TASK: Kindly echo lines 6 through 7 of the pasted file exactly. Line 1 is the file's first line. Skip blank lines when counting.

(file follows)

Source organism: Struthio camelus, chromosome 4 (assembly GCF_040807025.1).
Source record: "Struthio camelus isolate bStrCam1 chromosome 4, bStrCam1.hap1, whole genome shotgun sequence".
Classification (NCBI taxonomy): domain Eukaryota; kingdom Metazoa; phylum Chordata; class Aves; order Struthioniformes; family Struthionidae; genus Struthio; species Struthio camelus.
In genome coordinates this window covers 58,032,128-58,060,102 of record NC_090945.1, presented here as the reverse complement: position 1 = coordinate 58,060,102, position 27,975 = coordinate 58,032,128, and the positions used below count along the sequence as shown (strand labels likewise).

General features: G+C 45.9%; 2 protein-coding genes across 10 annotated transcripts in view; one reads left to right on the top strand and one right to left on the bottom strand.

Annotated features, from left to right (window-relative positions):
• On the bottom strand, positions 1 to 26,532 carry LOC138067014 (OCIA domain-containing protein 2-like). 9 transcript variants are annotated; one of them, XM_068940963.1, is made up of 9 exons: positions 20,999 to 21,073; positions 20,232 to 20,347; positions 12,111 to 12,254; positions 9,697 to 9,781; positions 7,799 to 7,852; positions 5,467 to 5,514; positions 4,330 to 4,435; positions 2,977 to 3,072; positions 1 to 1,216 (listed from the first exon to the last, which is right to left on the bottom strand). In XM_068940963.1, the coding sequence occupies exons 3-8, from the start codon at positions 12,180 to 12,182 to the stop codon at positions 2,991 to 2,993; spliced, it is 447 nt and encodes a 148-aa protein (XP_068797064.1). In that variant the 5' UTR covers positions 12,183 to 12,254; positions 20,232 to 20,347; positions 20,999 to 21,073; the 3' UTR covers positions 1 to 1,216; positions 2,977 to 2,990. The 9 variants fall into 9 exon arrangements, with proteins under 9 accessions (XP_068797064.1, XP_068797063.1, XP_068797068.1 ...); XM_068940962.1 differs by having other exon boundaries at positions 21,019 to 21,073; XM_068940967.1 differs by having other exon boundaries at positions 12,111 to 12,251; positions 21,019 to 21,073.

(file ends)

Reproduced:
Annotated features, from left to right (window-relative positions):
• On the bottom strand, positions 1 to 26,532 carry LOC138067014 (OCIA domain-containing protein 2-like). 9 transcript variants are annotated; one of them, XM_068940963.1, is made up of 9 exons: positions 20,999 to 21,073; positions 20,232 to 20,347; positions 12,111 to 12,254; positions 9,697 to 9,781; positions 7,799 to 7,852; positions 5,467 to 5,514; positions 4,330 to 4,435; positions 2,977 to 3,072; positions 1 to 1,216 (listed from the first exon to the last, which is right to left on the bottom strand). In XM_068940963.1, the coding sequence occupies exons 3-8, from the start codon at positions 12,180 to 12,182 to the stop codon at positions 2,991 to 2,993; spliced, it is 447 nt and encodes a 148-aa protein (XP_068797064.1). In that variant the 5' UTR covers positions 12,183 to 12,254; positions 20,232 to 20,347; positions 20,999 to 21,073; the 3' UTR covers positions 1 to 1,216; positions 2,977 to 2,990. The 9 variants fall into 9 exon arrangements, with proteins under 9 accessions (XP_068797064.1, XP_068797063.1, XP_068797068.1 ...); XM_068940962.1 differs by having other exon boundaries at positions 21,019 to 21,073; XM_068940967.1 differs by having other exon boundaries at positions 12,111 to 12,251; positions 21,019 to 21,073.